The forecast for indies: it’s going to be pouring

Over the past couple of years there’s been a lot of talk about the “hybrid” wine shop model. Merchants aren’t just selling wines for customers to take home with them. They’re inviting them to take a seat and enjoy their purchase on the premises, sometimes with a plate of charcuterie, and occasionally with a free-jazz musician providing some added entertainment.

As we reported a few months ago, most new entrants in the specialist independent trade are going the hybrid route – indeed it’s hard to know whether some should really be classed as wine bars that happen to have a retail element. But when you look at the market as a whole, it’s clear that these businesses are in a minority.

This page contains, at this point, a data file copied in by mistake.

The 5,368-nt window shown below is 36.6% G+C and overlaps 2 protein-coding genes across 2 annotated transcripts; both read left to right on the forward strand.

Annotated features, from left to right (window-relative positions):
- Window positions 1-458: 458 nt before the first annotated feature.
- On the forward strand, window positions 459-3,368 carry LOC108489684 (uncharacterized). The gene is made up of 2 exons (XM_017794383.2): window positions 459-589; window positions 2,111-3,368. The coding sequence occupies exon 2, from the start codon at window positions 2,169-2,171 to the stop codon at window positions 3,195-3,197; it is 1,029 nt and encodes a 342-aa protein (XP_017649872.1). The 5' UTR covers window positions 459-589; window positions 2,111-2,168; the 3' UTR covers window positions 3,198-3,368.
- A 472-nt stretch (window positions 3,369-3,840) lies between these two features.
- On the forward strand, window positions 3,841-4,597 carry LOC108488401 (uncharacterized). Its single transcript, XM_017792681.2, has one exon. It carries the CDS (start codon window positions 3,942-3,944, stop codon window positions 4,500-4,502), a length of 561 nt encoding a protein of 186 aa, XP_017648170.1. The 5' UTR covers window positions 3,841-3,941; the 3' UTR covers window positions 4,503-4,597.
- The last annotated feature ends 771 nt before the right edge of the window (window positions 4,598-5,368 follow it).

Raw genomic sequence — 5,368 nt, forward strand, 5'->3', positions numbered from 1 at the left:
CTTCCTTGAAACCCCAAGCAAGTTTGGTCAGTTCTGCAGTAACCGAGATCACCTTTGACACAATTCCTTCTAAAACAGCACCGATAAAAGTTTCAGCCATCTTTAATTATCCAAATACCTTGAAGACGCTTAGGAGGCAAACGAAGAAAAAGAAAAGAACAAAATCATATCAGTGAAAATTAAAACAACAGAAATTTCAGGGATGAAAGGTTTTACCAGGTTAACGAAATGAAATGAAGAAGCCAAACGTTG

Our reader surveys of 2016 and 2017 reported that just 28% of indies sold wine for consumption on the premises. This year, that figure has jumped to nearly 36%, with a further 4% saying they will switch to the hybrid model in the coming year. Fourteen per cent of respondents are still weighing up the idea.

There will still be room for the classic wine merchant model. But how many more years will it be before such retailers find themselves in a minority?

Read part two of our 2018 reader survey analysis, produced in partnership with Hatch Mansfield, in the April edition of The Wine Merchant.

The new wine bar at Connollys in Birmingham

 

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